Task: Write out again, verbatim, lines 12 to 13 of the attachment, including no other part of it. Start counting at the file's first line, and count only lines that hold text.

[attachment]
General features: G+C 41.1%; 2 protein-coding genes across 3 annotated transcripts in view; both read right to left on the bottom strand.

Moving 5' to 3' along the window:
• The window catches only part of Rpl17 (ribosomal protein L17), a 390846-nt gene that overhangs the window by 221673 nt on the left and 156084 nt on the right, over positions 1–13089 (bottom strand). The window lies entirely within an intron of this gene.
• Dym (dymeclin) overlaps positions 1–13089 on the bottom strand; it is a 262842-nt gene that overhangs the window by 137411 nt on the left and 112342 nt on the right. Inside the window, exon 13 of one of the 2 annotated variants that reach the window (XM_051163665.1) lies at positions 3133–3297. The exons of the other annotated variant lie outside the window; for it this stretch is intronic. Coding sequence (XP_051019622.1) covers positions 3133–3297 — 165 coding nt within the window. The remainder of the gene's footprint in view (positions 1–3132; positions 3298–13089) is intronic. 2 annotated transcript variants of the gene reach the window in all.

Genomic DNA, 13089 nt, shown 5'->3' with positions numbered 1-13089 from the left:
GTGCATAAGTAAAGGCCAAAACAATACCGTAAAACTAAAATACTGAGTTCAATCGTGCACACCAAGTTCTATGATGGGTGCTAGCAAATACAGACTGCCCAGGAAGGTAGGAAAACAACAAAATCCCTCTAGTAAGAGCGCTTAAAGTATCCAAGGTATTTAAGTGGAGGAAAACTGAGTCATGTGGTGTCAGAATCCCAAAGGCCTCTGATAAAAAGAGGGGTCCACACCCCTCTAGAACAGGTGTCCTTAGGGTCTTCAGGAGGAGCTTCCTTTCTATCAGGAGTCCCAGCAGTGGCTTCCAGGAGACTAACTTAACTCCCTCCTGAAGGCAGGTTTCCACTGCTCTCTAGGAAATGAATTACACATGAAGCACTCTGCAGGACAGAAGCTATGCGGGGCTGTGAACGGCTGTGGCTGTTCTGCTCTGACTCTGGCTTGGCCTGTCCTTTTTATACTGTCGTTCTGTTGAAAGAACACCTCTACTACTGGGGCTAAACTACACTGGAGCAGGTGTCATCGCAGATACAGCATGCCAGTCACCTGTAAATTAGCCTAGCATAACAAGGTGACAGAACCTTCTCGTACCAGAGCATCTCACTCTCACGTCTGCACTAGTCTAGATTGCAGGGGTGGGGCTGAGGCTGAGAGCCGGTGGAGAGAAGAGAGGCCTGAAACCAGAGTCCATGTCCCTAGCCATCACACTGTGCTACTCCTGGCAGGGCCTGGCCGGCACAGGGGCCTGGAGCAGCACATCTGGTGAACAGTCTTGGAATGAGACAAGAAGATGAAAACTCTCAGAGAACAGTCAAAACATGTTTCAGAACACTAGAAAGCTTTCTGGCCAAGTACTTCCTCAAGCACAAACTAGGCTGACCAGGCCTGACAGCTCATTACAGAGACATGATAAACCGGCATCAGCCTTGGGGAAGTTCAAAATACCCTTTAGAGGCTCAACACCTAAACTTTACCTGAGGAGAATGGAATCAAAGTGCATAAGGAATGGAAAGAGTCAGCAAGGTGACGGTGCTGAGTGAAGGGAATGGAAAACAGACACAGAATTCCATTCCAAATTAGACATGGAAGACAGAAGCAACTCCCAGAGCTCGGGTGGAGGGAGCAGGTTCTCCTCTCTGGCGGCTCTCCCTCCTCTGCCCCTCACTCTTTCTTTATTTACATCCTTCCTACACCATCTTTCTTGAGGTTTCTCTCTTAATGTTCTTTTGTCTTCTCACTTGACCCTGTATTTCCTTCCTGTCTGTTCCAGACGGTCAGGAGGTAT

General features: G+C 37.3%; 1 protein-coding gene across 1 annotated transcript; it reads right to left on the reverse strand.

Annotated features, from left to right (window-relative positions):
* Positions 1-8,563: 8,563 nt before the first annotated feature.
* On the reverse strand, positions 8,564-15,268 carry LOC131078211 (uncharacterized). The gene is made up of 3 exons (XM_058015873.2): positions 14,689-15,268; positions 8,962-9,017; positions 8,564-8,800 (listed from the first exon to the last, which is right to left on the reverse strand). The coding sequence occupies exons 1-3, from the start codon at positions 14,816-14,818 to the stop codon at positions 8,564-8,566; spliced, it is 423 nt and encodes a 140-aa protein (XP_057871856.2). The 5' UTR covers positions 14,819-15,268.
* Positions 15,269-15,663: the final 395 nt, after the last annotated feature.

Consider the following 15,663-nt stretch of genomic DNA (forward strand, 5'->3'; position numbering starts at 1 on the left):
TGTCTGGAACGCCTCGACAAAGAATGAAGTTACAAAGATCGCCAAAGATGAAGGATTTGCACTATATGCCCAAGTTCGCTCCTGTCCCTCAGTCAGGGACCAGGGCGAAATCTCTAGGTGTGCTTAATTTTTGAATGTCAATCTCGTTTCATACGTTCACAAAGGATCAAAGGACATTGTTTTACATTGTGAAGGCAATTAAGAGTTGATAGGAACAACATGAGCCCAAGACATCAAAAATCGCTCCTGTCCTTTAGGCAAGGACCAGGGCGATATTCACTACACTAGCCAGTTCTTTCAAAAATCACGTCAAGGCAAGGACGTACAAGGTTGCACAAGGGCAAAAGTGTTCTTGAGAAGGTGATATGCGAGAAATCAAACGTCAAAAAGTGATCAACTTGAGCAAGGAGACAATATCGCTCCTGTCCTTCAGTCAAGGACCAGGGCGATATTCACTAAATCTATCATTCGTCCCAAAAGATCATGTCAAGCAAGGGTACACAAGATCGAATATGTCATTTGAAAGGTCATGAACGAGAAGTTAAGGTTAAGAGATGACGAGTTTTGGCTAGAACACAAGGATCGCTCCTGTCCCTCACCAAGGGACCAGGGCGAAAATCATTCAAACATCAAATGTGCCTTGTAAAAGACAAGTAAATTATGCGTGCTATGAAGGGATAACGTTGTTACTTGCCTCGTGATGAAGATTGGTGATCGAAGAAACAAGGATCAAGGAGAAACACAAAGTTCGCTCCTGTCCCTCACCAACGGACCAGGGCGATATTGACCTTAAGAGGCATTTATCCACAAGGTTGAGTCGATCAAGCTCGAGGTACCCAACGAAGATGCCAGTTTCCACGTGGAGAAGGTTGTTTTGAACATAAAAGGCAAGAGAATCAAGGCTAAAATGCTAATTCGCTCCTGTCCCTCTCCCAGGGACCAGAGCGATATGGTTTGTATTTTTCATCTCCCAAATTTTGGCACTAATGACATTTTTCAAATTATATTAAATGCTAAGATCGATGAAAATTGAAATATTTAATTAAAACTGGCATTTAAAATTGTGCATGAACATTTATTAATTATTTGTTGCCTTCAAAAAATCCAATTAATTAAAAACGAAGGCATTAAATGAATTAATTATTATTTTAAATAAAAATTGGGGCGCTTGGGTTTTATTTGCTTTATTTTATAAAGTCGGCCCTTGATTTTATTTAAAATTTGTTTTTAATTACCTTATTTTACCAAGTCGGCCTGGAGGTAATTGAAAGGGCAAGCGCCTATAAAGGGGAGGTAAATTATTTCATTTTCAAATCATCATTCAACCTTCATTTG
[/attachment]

Consider the following 15,663-nt stretch of genomic DNA (forward strand, 5'->3'; position numbering starts at 1 on the left):
TGTCTGGAACGCCTCGACAAAGAATGAAGTTACAAAGATCGCCAAAGATGAAGGATTTGCACTATATGCCCAAGTTCGCTCCTGTCCCTCAGTCAGGGACCAGGGCGAAATCTCTAGGTGTGCTTAATTTTTGAATGTCAATCTCGTTTCATACGTTCACAAAGGATCAAAGGACATTGTTTTACATTGTGAAGGCAATTAAGAGTTGATAGGAACAACATGAGCCCAAGACATCAAAAATCGCTCCTGTCCTTTAGGCAAGGACCAGGGCGATATTCACTACACTAGCCAGTTCTTTCAAAAATCACGTCAAGGCAAGGACGTACAAGGTTGCACAAGGGCAAAAGTGTTCTTGAGAAGGTGATATGCGAGAAATCAAACGTCAAAAAGTGATCAACTTGAGCAAGGAGACAATATCGCTCCTGTCCTTCAGTCAAGGACCAGGGCGATATTCACTAAATCTATCATTCGTCCCAAAAGATCATGTCAAGCAAGGGTACACAAGATCGAATATGTCATTTGAAAGGTCATGAACGAGAAGTTAAGGTTAAGAGATGACGAGTTTTGGCTAGAACACAAGGATCGCTCCTGTCCCTCACCAAGGGACCAGGGCGAAAATCATTCAAACATCAAATGTGCCTTGTAAAAGACAAGTAAATTATGCGTGCTATGAAGGGATAACGTTGTTACTTGCCTCGTGATGAAGATTGGTGATCGAAGAAACAAGGATCAAGGAGAAACACAAAGTTCGCTCCTGTCCCTCACCAACGGACCAGGGCGATATTGACCTTAAGAGGCATTTATCCACAAGGTTGAGTCGATCAAGCTCGAGGTACCCAACGAAGATGCCAGTTTCCACGTGGAGAAGGTTGTTTTGAACATAAAAGGCAAGAGAATCAAGGCTAAAATGCTAATTCGCTCCTGTCCCTCTCCCAGGGACCAGAGCGATATGGTTTGTATTTTTCATCTCCCAAATTTTGGCACTAATGACATTTTTCAAATTATATTAAATGCTAAGATCGATGAAAATTGAAATATTTAATTAAAACTGGCATTTAAAATTGTGCATGAACATTTATTAATTATTTGTTGCCTTCAAAAAATCCAATTAATTAAAAACGAAGGCATTAAATGAATTAATTATTATTTTAAATAAAAATTGGGGCGCTTGGGTTTTATTTGCTTTATTTTATAAAGTCGGCCCTTGATTTTATTTAAAATTTGTTTTTAATTACCTTATTTTACCAAGTCGGCCTGGAGGTAATTGAAAGGGCAAGCGCCTATAAAGGGGAGGTAAATTATTTCATTTTCAAATCATCATTCAACCTTCATTTG